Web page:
It’s going to be an interesting few weeks in Cleveland.

Thunder drop 148 points on defenseless Cavaliers, win in rout

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If you wondered why Cleveland is so active in the trade market as the deadline nears — and why they are hunting out guys who can play defense — all you had to do was watch the Thunder dismantle the Cavaliers on Saturday afternoon on national television, 148-124.

The Thunder went into Quicken Loans Arena and list of offensive accolades is long (and ugly if you’re a Cleveland fan):

• Oklahoma City dropped 148 points.

• Oklahoma City shot 58 percent overall.

• Oklahoma City shot 46.7 percent from three.

• Oklahoma City got 44 percent of its shots within four feet of the rim.

• Oklahoma City’s big three of Russell Westbrook, Carmelo Anthony, and Paul George combined for 88 points.

• Westbrook had 23 points and 20 assists.

• Paul George had 36 points on 12-of-19 shooting.

Steven Adams had 25 points and 10 rebounds.

• Westbrook, George, Adams, and Anthony combined for 113 points on 66 shots.

To be fair, this was also about the Thunder playing one of their most complete offensive games of the season. They moved the ball beautifully, there wasn’t the “your turn/my turn” issues from earlier this season.

For a team still unsure of its identity and looking for validation, this game provided it.

It also provided another glimpse into the troubles in Cleveland.

Last season the Cavaliers counted on an exceptional offense to cover up for a defense that was decent when they cared and horrific when they didn’t, but when it got time in the playoffs Cleveland was able to flip the switch (it just wasn’t enough in the Finals). LeBron James has another gear and was able to lift his teammates up with it.

This season, they don’t seem to know where the switch is. The good defensive habits they had built over time seem lost and forgotten, as they run out a litany of minus defenders in their regular rotation.

Cleveland looks like a team that needs help at the trade deadline to ensure it gets out of the East. The question becomes will they throw in the Brooklyn pick to do it? And even if they did, would DeAndre Jordan really solve their issues right now?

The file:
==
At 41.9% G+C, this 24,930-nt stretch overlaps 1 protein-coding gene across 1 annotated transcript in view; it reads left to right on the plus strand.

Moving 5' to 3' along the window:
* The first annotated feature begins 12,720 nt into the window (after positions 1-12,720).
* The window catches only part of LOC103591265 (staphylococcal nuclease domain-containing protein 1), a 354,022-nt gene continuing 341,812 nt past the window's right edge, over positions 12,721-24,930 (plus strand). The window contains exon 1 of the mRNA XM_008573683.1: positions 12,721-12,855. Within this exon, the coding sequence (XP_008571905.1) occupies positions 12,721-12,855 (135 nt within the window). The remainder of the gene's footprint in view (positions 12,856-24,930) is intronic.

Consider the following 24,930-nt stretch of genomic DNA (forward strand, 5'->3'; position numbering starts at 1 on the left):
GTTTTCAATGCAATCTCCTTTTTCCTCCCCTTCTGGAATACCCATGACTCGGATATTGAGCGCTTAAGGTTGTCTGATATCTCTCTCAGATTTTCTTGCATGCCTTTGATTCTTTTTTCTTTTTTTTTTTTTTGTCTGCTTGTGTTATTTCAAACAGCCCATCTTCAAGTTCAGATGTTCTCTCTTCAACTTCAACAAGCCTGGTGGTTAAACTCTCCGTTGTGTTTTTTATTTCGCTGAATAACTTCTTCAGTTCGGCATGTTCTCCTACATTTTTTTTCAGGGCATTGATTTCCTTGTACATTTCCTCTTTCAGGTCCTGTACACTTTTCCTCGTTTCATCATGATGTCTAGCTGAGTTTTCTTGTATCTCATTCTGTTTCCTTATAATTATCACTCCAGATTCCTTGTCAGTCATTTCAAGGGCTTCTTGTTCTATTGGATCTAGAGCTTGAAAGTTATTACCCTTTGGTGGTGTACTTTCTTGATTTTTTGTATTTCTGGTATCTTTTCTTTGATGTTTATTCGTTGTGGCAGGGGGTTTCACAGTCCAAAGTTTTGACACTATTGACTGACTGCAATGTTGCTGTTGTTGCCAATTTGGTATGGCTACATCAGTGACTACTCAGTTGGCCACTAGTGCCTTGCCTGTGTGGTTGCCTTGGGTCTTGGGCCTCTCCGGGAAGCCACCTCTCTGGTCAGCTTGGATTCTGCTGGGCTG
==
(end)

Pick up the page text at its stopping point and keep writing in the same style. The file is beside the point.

Giannis Antetokounmpo out a couple of games to manage sore knee

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It’s not discussed much, but Giannis Antetokounmpo has a chronically sore knee that has been an issue since last summer. It’s not debilitating, it doesn’t require surgery, but it’s something Antetokounmpo and the Bucks need to actively manage.

Hence, Antetokounmpo is sitting out the next couple of games. From Matt Velazquez of the Milwaukee Journal Sentinel:

Milwaukee Bucks all-star Giannis Antetokounmpo will sit out Saturday night’s game against the Philadelphia 76ers as well as Monday’s home game against the Phoenix Suns as the team actively manages the health of Antetokounmpo’s sore right knee….

Antetokounmpo’s injury, which is not considered to be tendinitis, is regarded as something that is always going to bother him to some extent, according to a league source. There will be days where the discomfort is higher and some when it’s lower, and the team’s goal is to manage that on a daily basis to keep the injury from becoming severe or significant — something it is not considered to be at this point.

Antetokounmpo is going to get eight days of rest this way, which is the smart long-term move for the Bucks.

The challenge is the Bucks may be sixth in the East as you read this, but they are just one game up on the nine seed Pistons. They need to get wins without Antetokounmpo, which is hard because they have been outscored by 10.6 points per 100 possessions. However, they could be without him a lot longer if Antetokounmpo’s knee isn’t managed now.

Kristaps Porzingis: “Players know” he’s All-Star starter

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When picking the East All-Star starters, two of the three frontcourt choices were obvious: LeBron James and Giannis Antetokounmpo.

For the third slot there were a few players who could make a case. The fans chose Joel Embiid third, Kristaps Porzingis fourth, and Kevin Love fifth. The media also had Embiid third and Porzingis fourth, but Al Horford fifth. That was enough to earn Embiid the starting nod.

The players voted Porzingis third, Embiid fourth, and Andre Drummond fifth. Needless to say, Porzingis thinks the players got it right, as he told Stefan Bondy of the New York Daily News.

“Players know,” he said. “That’s all I’m going to say.”

If one were cynical, one would note the players also voted for Tyler Cavanaugh and Tyler Zeller, so how much do we trust their vote? Fortunately, we’re above such crass things.

Porzingis is a lock to make his first All-Star Game this year as a reserve (picked by the coaches).

What separated the two? Embiid has been a little more efficient this season, he’s stronger on the boards and had been a bigger defensive presence. Also, the Sixers have a better record than the Knicks, who have stumbled of late. Or, maybe the fans just like Embiid’s big personality more — he’s blowing off Rihanna.

Both of these guys should have a lot of All-Star starts in their future. This year it goes to Embiid.